Washington State University has developed a wireless network on a computer chip that could reduce energy consumption at huge data farms by as much as 20 percent.
Researchers led by Partha Pande, a computer engineering professor in the School of Electrical Engineering and Computer Science, have filed two patents on their wireless multicore chip design, which could also speed up data processing. The team, which includes associate professors Deukhyoun Heo and Benjamin Belzer, has a paper on their work in the May issue of ACM Journal on Emerging Technologies in Computing Systems and is building a prototype.
While portable devices have gone efficiently wireless, the data farms that provide instant availability to text messages, video downloads and more still use conventional metal wires on computer chips. These are incredibly wasteful for relatively long-range data exchange.
With ever growing amounts of data, sustainable computing has become of increasing interest to researchers, industry leaders and the public. As much as 99 percent of the energy for huge data warehouses is lost between the power plant and a customer's iPhone, according to "Reinventing Fire," by Amory Lovins and the Rocky Mountain Institute. One data center can consume enough electricity to power a medium-sized town; in 2010, there were more than 2,000 of them in the U.S., according to the New York Times.
The amount of computing that occurs every day is growing exponentially, contributing to significant cost concerns for companies and a strain on resources. Very large data centers are looking for ways to improve efficiency.
WSU researchers led the effort, in fact, to establish the first refereed journal specifically about sustainable computing, and Pande serves as editor.
Most processors at data centers are multicore, which means they are made up of several processing cores. One of their major performance limitations stems from the multi-hop nature of data exchange. That is, data has to move around several cores through wires, slowing down the processor and wasting energy.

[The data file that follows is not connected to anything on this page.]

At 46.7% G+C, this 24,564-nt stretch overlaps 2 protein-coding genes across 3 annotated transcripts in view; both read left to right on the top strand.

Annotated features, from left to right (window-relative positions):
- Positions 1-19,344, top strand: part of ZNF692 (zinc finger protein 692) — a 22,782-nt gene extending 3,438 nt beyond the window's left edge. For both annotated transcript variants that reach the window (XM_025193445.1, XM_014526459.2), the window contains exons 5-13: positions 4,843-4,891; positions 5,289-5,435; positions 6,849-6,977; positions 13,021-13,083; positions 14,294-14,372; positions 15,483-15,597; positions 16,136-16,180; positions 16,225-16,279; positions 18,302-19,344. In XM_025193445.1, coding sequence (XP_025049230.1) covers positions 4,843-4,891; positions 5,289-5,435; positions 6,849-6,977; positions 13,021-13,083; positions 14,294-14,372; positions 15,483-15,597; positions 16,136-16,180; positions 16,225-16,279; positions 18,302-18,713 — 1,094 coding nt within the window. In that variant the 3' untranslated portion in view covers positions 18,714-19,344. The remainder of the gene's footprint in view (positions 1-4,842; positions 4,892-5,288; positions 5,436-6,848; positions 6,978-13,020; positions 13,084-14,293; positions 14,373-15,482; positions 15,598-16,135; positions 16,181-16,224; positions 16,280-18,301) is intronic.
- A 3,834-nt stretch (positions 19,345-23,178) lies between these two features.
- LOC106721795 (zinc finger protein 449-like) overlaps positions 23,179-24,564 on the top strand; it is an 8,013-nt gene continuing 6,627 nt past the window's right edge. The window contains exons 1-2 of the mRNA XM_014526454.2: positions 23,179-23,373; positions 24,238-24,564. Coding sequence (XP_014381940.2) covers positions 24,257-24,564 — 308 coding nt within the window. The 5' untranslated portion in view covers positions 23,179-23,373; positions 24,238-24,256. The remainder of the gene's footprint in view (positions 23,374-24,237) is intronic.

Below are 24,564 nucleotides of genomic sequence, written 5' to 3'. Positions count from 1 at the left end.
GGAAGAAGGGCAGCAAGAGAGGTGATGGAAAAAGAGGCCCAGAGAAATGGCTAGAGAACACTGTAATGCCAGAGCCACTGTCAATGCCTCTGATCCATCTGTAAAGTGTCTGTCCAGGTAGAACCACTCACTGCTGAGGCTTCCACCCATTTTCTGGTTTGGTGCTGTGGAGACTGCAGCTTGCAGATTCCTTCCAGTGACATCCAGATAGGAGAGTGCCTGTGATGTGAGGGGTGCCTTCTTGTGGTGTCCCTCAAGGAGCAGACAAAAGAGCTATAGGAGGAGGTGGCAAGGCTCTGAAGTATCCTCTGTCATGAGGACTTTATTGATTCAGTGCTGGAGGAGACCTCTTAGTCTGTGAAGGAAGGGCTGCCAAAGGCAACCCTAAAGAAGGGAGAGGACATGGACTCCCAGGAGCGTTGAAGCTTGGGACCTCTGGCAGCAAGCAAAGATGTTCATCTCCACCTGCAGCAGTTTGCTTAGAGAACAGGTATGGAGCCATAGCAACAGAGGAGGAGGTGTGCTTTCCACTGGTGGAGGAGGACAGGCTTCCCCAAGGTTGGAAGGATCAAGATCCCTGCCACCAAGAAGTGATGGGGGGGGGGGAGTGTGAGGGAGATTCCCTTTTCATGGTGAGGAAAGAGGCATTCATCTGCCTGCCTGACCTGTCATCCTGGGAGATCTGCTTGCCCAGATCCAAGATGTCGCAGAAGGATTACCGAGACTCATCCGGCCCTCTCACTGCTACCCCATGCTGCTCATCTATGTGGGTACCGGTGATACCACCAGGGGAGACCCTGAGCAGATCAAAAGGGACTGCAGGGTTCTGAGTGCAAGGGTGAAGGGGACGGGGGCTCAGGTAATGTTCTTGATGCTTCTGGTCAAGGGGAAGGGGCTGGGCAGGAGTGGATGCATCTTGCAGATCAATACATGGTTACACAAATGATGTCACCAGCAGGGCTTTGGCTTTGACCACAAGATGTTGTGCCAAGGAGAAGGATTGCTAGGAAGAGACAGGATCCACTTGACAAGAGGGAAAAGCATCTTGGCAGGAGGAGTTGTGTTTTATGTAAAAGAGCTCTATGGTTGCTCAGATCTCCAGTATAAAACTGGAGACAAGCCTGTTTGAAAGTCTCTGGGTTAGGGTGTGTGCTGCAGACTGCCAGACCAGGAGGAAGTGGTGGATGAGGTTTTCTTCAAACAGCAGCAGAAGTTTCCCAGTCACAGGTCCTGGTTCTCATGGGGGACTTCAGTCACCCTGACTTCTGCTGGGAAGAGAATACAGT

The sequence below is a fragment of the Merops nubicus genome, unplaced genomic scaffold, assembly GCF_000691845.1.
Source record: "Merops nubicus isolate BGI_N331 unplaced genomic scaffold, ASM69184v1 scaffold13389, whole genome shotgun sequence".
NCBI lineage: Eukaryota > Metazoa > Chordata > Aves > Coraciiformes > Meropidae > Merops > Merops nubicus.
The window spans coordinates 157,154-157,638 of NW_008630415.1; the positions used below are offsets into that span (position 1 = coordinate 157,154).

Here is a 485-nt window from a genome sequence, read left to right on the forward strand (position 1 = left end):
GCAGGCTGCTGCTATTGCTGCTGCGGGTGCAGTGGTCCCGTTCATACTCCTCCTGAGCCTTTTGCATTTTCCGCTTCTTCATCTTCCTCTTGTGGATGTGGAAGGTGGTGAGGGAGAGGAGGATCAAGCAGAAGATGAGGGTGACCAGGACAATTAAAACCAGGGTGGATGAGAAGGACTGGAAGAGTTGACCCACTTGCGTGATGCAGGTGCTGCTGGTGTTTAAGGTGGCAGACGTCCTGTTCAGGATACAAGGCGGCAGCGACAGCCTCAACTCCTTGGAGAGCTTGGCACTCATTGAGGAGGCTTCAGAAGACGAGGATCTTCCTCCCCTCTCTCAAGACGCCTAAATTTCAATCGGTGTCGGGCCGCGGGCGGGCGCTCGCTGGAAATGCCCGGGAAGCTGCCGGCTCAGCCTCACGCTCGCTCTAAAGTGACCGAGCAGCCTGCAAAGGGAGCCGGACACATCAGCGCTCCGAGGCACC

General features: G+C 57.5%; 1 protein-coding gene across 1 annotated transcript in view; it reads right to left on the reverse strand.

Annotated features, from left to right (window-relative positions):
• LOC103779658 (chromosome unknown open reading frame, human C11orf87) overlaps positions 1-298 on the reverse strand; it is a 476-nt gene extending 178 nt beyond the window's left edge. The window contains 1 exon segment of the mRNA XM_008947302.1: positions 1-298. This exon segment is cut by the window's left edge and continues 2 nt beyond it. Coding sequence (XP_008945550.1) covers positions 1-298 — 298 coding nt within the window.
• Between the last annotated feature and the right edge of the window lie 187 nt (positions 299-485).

Pande has been working on his idea for a network-on-a-chip technology since receiving his doctorate in 2005. The technology he developed allows for wireless links between cores, resulting in less energy loss and higher data transfer speed.
The architecture uses wireless shortcuts to communicate between distant points on the computer chip. These single-hop shortcuts bypass intermediary nodes and directly connect one node to another.
Pande's team designed a miniature cell tower system on the computer chips. Similar to the way a cell phone works, the system includes a tiny, low-power transceiver, on-chip antennas and communication protocols that enable the wireless shortcuts.
Last year, the researchers acquired state-of the-art equipment to build and test the computer chips, which are some of the smallest and most efficient in the world. The researchers can make chips as small as 28 nanometers. More than 4 billion tiny transistors, which make up the chips, could fit on a period-sized dot.
The researchers are also testing chips that use extremely high frequencies and can transmit data up to 10 times faster than current chips. Transmitting waves at high frequencies requires small chip infrastructures.
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